Thailand protests: More ministries surrounded in Bangkok

The BBC's Jonathan Head reports from Bangkok

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Thai protesters have surrounded several more government ministries, amid anti-government demonstrations in Bangkok.

The protesters want PM Yingluck Shinawatra's government to resign, saying it is controlled by her brother - ousted former PM Thaksin Shinawatra.

After a huge rally on Sunday, they marched to several Bangkok locations.

Ms Yingluck has invoked special powers allowing officials to impose curfews, but said on Tuesday that authorities would "absolutely not use violence".

"Everybody must obey the law and not use mob rule," she told reporters.

"If we can talk, I believe the country will return to normal," Ms Yingluck added.

She invoked the Internal Security Act late on Monday.

Thailand's criminal court has issued an arrest warrant for former opposition Democratic Party lawmaker Suthep Thaugsuban, who has been leading protests triggered by a controversial political amnesty bill.

The demonstrators say the legislation - which failed in the Senate - would have allowed Mr Thaksin to return to Thailand without serving the jail sentence he was given in 2008 after being convicted in absentia of corruption.

Anti-government protesters stage a sit-in at the Finance Ministry in Bangkok, Thailand, 26 November 2013 Protesters waved flags and blew on whistles outside government buildings
Anti-government protesters in Bangkok, Thailand, on 25 November 2013 Groups of protestors also stayed on the streets overnight
Thai Prime Minister Yingluck Shinawatra (centre) at the parliament in Bangkok, Thailand, 26 November 2013 Yingluck Shinawatra called for calm and invoked the Internal Security Act
Thai riot police stand guard outside the parliament as a no-confidence debate takes place inside the chamber in Bangkok, Thailand, 26 November 2013 There was increased security outside parliament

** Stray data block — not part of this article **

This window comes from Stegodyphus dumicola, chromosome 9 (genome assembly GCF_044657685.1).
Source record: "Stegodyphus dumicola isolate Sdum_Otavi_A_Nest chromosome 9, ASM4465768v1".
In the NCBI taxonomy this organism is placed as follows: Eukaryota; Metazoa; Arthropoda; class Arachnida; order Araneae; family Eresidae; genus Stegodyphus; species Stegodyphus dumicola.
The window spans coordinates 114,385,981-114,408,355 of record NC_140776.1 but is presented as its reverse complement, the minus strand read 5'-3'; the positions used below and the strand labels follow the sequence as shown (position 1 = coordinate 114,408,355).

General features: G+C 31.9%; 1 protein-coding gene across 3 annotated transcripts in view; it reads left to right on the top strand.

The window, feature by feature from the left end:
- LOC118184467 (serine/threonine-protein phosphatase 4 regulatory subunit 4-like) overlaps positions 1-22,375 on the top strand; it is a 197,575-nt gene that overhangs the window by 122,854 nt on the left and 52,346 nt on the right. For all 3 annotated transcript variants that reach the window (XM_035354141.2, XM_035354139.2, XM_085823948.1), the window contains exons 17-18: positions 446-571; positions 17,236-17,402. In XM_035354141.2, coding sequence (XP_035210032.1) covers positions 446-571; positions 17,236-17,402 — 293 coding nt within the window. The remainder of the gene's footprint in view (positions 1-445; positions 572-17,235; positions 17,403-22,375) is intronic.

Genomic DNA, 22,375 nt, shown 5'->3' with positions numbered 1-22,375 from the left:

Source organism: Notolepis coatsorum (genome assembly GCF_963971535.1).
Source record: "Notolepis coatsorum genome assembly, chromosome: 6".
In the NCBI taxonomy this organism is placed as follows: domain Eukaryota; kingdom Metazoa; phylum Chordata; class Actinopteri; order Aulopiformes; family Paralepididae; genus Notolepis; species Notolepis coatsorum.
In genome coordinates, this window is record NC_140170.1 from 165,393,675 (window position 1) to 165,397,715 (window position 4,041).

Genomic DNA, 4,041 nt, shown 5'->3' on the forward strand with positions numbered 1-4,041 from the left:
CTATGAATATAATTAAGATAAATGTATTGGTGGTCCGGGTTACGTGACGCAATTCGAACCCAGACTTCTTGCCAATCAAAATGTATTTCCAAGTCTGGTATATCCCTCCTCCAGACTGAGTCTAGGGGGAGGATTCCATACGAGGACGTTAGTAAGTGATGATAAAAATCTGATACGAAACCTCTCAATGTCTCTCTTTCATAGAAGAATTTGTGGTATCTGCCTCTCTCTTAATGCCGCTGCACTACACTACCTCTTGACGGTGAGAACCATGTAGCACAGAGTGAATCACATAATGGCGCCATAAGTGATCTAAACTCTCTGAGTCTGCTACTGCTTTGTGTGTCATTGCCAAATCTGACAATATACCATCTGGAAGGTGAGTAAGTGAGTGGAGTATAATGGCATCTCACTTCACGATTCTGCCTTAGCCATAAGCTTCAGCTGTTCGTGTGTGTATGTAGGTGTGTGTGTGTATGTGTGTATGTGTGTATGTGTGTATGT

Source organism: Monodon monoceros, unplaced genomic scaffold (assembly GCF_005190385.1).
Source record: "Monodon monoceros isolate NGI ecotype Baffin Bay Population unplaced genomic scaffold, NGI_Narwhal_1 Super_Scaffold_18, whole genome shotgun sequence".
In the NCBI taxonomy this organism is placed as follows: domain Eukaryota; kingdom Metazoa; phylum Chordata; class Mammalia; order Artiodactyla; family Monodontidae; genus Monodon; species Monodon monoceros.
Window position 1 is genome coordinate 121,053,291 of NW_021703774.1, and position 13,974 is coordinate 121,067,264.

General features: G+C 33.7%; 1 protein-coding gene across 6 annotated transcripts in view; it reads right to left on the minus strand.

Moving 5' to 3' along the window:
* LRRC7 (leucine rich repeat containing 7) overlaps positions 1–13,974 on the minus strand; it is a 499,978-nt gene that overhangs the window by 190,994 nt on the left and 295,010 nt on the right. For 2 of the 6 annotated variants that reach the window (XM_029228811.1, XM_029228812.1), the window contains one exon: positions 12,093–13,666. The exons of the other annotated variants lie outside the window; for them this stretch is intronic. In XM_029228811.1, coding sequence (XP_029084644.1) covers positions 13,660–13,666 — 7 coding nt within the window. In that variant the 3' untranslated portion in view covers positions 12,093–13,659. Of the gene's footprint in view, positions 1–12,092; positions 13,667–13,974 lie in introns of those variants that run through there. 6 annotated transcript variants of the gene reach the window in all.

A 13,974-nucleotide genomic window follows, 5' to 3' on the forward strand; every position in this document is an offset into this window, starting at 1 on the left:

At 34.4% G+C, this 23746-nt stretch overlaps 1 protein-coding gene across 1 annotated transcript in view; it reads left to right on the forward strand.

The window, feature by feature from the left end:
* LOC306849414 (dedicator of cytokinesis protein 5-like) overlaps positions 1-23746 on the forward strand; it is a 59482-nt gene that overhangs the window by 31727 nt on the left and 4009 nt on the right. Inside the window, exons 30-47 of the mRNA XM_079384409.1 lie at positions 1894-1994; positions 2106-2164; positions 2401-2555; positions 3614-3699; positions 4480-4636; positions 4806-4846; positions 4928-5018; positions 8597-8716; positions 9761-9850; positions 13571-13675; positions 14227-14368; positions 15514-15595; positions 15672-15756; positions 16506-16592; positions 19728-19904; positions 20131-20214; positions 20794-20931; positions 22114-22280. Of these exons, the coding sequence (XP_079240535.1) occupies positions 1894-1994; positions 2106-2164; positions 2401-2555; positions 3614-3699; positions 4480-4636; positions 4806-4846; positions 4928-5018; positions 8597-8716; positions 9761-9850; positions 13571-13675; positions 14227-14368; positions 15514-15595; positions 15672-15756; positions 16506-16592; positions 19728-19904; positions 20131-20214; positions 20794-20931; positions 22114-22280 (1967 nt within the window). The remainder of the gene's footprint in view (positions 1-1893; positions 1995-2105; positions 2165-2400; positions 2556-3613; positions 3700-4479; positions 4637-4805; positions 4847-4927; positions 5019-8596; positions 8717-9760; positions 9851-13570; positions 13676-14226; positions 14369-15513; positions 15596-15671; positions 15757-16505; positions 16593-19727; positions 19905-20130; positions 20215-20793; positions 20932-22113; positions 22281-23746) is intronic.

Thailand has been bitterly divided since Mr Thaksin was ousted in a military coup in 2006, and the proposal re-ignited simmering political tensions.

Groups of protesters camped out at the foreign and finance ministries overnight. On Tuesday, they surrounded the interior, tourism, transport and agriculture ministries.

About 1,000 protesters gathered outside both the finance and interior ministries, blowing whistles and chanting "get out!", reports said.

Akanat Promphan, a protest spokesman, said: "We are occupying the finance ministry in a non-violent and peaceful way, so our supporters around the country can do the same and occupy all government offices."

Thailand's troubles

  • Sept 2006: Army overthrows government of Thaksin Shinawatra, rewrites constitution
  • Dec 2007: Pro-Thaksin People Power Party wins most votes in election
  • Aug 2008: Mr Thaksin flees into self-imposed exile before end of corruption trial
  • Dec 2008: Mass yellow-shirt protests paralyse Bangkok; Constitutional Court bans People Power Party; Abhisit Vejjajiva comes to power
  • Mar-May 2010: Thousands of pro-Thaksin red shirts occupy parts of Bangkok; eventually cleared by army; dozens killed
  • July 2011: Yingluck Shinawatra leads Pheu Thai party to general election win

However Thida Thavornseth, a leader of the "red shirts", who support Mr Thaksin, told AFP news agency that Mr Suthep "wants to throw out democracy and replace it with an ultra-royalist administration".

The opposition Democrat Party has also started a censure motion in parliament against the government, over its alleged misuse of the budget.

The motion highlights an expensive rice subsidy scheme launched by the government after it took office.

Under the scheme, the government bought rice directly from farmers, paying more than the market rate. India and Vietnam increased their share of global rice exports as a result, overtaking Thailand as the world's largest rice exporter.

The government is expected to defeat the censure motion, since the ruling Pheu Thai party has a majority in parliament.

But, with a timid and poorly-trained police force, it is not clear how the government can reassert its authority in a city where a sizeable part of the population say they have lost all faith in their democracy, says the BBC's Jonathan Head in Bangkok.

The protests are the biggest to hit Thailand since the violence of 2010, when "red-shirt" opponents of the then Democratic Party government occupied key parts of the capital.

More than 90 people, mostly civilian protesters, died over the course of the two-month sit-in.

A government led by Ms Yingluck and the ruling Pheu Thai Party was subsequently elected and since then Thailand has remained relatively politically stable.

But the opposition accuse Mr Thaksin of running the government from self-imposed exile overseas, and the now-shelved amnesty bill has served as a spark for renewed protests.

Speaking in parliament on Tuesday, she said: "There are some accusations that I lack independence, and that I lack intelligence, and have to be controlled by pushing a button.

"I have to say, have I not been independent in the past two years that I administered the country as the head of the government?"

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